Consumers paying higher food prices |

Consumers paying higher food prices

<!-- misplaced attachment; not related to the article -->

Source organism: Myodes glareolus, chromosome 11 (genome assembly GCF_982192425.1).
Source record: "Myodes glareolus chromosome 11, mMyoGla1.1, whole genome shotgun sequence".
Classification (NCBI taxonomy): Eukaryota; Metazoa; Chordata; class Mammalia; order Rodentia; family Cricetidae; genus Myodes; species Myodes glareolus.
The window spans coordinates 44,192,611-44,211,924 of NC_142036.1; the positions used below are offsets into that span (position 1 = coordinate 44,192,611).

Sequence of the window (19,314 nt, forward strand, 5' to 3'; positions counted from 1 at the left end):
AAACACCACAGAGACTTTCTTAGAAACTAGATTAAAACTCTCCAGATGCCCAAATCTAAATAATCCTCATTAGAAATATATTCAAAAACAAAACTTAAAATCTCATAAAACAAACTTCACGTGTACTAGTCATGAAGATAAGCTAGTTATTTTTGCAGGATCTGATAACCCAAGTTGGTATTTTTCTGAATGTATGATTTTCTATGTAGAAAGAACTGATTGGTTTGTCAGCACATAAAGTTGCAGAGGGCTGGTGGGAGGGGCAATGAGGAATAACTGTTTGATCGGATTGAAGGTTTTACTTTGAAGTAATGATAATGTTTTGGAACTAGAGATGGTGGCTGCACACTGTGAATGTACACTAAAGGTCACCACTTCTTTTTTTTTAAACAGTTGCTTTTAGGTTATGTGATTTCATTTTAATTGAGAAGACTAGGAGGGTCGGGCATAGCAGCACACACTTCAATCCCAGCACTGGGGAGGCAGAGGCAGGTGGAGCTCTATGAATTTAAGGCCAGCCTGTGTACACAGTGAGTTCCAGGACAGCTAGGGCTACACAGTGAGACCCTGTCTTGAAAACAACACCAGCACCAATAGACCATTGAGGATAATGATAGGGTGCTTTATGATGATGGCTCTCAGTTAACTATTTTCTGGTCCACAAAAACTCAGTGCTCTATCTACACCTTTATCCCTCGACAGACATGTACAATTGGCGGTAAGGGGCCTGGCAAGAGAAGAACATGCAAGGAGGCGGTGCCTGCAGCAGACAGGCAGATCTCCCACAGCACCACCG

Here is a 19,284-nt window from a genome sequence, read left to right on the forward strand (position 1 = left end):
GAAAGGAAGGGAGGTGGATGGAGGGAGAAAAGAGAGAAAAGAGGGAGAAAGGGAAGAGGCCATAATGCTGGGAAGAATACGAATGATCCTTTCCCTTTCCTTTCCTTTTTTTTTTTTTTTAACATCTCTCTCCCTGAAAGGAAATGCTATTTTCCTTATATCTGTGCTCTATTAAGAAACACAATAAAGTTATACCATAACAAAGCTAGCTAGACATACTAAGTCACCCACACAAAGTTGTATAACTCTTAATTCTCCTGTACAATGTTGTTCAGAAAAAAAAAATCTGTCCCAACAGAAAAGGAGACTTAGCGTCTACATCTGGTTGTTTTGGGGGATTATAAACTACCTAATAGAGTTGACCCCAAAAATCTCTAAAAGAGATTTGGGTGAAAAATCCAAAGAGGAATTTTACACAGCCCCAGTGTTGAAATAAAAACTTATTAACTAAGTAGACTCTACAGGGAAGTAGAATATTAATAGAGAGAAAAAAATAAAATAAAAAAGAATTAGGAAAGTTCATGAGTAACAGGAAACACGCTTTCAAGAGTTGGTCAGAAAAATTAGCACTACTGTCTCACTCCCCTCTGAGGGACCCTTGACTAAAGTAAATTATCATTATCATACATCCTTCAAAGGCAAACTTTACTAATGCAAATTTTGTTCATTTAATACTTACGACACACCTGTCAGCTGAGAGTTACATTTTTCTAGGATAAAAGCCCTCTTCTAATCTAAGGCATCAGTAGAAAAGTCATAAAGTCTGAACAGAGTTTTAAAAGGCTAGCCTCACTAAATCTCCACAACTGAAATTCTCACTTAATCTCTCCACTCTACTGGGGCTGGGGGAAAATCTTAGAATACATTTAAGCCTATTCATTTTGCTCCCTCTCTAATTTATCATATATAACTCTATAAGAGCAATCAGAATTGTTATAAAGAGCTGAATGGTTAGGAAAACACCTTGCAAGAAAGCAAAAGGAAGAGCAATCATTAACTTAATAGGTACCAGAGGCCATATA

GRAND JUNCTION – Corn prices are as high as an elephant’s eye – and shoppers are paying for it in higher prices for many items at the supermarket.”We are going to see grocery store prices show one of the most rapid increases in the last 15 years or so,” said Patrick Jackman, an economist at the U.S. Bureau of Labor Statistics.Up to 20 percent of the nation’s corn crop is being raised to convert into ethanol, the Grand Junction Daily Sentinel reported. The booming economies in Asia are buying more and more corn from American growers, paying for it with money made on exports to the United States.”It hits us in a lot of places,” said Dawn Thilmany, professor of agricultural and resource economics at Colorado State University. Lands once planted with other crops are now being planted with corn to meet ethanol demand.The rising corn prices have brought life to some eastern plains towns like Yuma. Colorado farmers planted 25 percent more acres in corn this year than last, but the state remains an net-importer.The labor statistics bureau says food prices are up 4 percent this year, double last year’s rate. Corn demand is driving up the costs of other foods as much as 10 percent. Corn prices have nearly doubled in recent years.Corn is used in cereal, to feed cattle, in corn-syrup sweeteners and many other products. Up to 2,500 products use corn, according to an Ontario, Canada, corn producers association.The Economic Research Service of the U.S. Agriculture Department expects food prices to go up another 4 percent this year. The average increase over the past decade has been 2.5 percent.Dairyman Dave Nichols says Colorado’s minimum-wage increase also is a factor in higher food prices.”It all comes out of the customer’s pocket,” Nichols said. “I think most people understand that.”Thilmany said it is odd that prices are rising as supplies are increasing. Farmers planted more corn this year than at any time since World War II.”We haven’t seen this for a while,” she said. “It’s not going to stop any time soon, and that’s not a bad thing.”

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